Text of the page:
Tesla is getting a new competitor. Barron’s Al Root reports on the new EV offering by Lucid Motors, the Lucid Air. The Air is build to compete with Tesla’s Model S sedan and claims some pretty impressive specifications. Root writes:
The new EV is a luxury sedan like the Tesla (ticker: TSLA) Model S. It’s the Lucid Air from Lucid Motors, a privately held EV maker. The Air made its debut in Silicon Valley Wednesday evening.
“Lucid Motors is driven to make the electric car better, and by doing so, help move the entire industry forward, toward accelerated adoption of sustainable mobility,” said Lucid CEO Peter Rawlinson in a news release. “With the Lucid Air, we have created a halo car for the entire industry, one which shows the advancements that are possible by pushing the boundaries of EV technology and performance to new levels.”
A halo car is supposed to be an aspirational model at the higher end of a car maker’s offerings designed to build brand image and establish engineering bona fides. The Air, for its part, boasts up to 1,080 horsepower, fast charging times, and more than 500 miles of range on a single charge.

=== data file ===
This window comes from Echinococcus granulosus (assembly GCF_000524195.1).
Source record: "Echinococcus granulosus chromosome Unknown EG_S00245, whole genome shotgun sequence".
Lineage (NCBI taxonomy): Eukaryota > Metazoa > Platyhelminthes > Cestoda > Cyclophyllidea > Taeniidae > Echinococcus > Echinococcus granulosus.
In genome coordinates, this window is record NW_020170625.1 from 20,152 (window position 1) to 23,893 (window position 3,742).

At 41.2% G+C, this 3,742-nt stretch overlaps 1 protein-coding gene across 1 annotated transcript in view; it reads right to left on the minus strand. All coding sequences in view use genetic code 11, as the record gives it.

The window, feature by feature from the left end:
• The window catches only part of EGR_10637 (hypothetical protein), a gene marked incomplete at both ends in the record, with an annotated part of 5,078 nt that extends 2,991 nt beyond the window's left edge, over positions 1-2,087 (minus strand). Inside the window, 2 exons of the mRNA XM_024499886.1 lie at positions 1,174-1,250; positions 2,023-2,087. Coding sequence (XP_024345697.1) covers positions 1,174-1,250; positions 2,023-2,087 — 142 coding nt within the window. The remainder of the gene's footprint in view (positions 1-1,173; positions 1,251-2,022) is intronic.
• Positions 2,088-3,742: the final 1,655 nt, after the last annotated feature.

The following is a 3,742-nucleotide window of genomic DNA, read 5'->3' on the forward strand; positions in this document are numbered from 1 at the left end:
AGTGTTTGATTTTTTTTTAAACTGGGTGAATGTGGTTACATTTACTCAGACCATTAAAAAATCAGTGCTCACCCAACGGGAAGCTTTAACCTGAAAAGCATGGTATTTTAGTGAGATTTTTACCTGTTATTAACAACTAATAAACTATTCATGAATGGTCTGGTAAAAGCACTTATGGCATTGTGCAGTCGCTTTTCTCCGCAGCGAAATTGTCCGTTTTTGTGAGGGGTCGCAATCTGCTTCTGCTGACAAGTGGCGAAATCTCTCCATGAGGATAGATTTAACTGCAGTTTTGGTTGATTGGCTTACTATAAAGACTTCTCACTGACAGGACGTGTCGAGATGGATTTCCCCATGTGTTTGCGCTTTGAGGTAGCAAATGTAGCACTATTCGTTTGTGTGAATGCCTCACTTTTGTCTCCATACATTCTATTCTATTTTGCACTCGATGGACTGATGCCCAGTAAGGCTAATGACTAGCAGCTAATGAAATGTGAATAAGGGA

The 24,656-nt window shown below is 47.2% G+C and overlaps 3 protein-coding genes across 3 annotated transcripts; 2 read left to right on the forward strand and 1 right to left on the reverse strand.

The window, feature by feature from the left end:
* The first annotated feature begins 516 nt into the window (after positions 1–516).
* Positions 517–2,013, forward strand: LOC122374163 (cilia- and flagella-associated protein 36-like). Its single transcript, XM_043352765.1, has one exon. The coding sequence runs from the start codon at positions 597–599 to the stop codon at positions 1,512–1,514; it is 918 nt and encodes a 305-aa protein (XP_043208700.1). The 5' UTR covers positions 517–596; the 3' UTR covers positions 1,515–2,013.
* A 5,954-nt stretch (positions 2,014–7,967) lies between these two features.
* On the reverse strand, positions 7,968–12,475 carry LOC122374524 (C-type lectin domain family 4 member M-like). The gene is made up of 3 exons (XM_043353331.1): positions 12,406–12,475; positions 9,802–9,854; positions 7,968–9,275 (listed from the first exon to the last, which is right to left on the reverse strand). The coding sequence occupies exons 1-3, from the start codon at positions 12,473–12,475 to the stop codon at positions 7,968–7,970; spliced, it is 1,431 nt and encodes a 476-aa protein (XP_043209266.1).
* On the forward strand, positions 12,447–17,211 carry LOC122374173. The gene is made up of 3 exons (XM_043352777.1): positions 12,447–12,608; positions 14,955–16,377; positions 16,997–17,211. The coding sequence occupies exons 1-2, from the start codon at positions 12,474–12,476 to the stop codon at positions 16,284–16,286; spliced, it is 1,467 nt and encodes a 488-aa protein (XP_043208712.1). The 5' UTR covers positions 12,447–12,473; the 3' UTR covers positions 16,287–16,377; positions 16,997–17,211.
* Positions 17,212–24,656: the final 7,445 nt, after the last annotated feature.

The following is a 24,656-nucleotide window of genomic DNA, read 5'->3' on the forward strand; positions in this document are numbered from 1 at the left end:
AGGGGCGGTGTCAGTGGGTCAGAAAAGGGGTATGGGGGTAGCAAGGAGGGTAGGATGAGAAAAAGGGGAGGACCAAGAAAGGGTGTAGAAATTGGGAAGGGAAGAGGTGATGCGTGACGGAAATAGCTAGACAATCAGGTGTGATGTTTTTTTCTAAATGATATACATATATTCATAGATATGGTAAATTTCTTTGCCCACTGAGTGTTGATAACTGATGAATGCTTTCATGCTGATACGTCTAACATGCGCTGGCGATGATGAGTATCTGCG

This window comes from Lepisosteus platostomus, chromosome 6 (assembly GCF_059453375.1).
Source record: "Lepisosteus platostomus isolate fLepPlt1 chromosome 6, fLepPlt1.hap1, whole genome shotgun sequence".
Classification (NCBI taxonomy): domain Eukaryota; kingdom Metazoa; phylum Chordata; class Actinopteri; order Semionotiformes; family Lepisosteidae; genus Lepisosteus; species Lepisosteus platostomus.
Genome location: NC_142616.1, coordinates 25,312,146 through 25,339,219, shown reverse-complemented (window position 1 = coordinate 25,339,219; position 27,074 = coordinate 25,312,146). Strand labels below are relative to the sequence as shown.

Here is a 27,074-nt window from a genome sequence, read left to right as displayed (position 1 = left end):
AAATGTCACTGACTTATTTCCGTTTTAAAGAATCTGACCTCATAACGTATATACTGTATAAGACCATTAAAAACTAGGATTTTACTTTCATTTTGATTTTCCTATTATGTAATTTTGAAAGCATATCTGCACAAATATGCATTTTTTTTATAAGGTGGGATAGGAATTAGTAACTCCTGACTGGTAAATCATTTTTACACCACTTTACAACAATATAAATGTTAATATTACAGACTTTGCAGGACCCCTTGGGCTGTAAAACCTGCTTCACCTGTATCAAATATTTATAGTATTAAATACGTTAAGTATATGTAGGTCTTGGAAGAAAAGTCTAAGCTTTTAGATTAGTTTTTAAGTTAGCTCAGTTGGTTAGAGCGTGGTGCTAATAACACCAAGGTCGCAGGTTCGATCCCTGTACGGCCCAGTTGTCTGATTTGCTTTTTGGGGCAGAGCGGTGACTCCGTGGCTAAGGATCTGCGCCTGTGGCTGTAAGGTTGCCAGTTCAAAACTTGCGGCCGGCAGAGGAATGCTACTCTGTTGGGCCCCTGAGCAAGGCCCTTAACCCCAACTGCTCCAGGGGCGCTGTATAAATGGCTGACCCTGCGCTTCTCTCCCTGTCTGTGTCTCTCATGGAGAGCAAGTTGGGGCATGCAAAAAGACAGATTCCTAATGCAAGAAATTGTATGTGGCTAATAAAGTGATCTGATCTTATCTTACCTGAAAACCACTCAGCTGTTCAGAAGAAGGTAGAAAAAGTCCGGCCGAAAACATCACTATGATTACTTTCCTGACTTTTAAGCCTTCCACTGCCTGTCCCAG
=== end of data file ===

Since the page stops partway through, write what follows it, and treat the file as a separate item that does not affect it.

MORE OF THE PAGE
A high-end Tesla Model S in a performance configuration, by contrast, gets about 350 miles a charge and generates roughly 750 horsepower. Those numbers, however, might not be directly comparable. They are only approximations. The Lucid Air is still, after all, new, and performance characteristics can vary based on options selected.
Vehicle pricing comparisons at this point are only a rough guide as well. The higher-end Model S can run consumers about $95,000, before any purchase incentives. The Lucid Air starts at about $80,000. It’s less than an S, but still firmly in the high-end luxury segment of the marketplace. What’s more, the higher end Air versions—with more bells and whistles—can run consumers $169,000. Lucid is planning to start producing the more-valuable, lower-volume, models in an Arizona factory in 2021 before offering the more-affordable versions in 2022.
The battery packs of the Air and an equivalent Model S are easier to compare. The Air has a 113 kilowatt-hour, or kWh, battery pack. A top end Model S can now be outfitted with a 100 kWh battery pack.
More kilowatt-hours means, essentially, there are more batteries in the vehicle. That means more range, but it also adds cost and weight.
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